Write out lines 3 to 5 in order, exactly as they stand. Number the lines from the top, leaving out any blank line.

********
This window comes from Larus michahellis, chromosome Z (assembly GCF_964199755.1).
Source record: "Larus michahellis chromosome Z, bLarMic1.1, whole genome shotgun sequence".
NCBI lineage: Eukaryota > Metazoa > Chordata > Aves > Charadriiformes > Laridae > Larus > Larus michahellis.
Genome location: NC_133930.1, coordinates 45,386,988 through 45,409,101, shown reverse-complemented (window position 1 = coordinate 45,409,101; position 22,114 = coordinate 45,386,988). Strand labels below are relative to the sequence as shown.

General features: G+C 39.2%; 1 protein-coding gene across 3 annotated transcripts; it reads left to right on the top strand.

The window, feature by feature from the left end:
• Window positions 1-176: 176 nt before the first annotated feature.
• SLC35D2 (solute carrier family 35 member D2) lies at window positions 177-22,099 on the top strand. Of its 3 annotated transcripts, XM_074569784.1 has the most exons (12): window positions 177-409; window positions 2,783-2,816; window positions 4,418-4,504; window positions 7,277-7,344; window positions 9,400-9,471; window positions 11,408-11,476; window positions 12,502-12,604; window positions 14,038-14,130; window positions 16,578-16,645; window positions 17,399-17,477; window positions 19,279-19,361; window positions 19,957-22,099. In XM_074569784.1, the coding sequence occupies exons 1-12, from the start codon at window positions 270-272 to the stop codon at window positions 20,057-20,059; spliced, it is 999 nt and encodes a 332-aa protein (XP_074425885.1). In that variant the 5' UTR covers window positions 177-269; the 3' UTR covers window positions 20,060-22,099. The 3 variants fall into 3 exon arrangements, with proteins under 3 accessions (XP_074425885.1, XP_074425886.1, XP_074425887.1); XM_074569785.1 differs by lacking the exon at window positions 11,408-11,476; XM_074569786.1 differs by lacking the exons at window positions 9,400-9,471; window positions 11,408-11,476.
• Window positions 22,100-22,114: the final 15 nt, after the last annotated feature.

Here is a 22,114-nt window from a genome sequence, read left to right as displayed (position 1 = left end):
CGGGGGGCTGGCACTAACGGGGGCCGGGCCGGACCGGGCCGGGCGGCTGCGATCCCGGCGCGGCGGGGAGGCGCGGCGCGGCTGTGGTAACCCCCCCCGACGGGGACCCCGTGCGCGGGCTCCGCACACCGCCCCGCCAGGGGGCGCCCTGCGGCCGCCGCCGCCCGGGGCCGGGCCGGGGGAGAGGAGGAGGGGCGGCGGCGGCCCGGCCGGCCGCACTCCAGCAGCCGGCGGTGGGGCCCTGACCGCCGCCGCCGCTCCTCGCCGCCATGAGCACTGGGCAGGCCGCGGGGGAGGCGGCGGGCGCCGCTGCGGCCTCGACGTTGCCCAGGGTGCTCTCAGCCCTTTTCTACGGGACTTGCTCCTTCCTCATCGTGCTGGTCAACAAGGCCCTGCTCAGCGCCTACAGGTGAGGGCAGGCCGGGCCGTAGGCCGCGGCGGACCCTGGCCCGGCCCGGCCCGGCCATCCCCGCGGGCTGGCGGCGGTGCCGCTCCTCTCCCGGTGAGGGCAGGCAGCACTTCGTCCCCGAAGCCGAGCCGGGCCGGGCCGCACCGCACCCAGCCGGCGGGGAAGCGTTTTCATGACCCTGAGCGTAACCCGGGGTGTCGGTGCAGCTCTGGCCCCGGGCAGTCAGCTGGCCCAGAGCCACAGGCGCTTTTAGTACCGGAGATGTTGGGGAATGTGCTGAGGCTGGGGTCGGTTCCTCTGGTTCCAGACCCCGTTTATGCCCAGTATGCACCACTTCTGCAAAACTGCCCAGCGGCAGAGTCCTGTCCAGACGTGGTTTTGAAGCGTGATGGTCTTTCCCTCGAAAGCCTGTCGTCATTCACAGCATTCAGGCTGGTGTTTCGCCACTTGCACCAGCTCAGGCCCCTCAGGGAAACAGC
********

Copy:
NCBI lineage: Eukaryota > Metazoa > Chordata > Aves > Charadriiformes > Laridae > Larus > Larus michahellis.
Genome location: NC_133930.1, coordinates 45,386,988 through 45,409,101, shown reverse-complemented (window position 1 = coordinate 45,409,101; position 22,114 = coordinate 45,386,988). Strand labels below are relative to the sequence as shown.

General features: G+C 39.2%; 1 protein-coding gene across 3 annotated transcripts; it reads left to right on the top strand.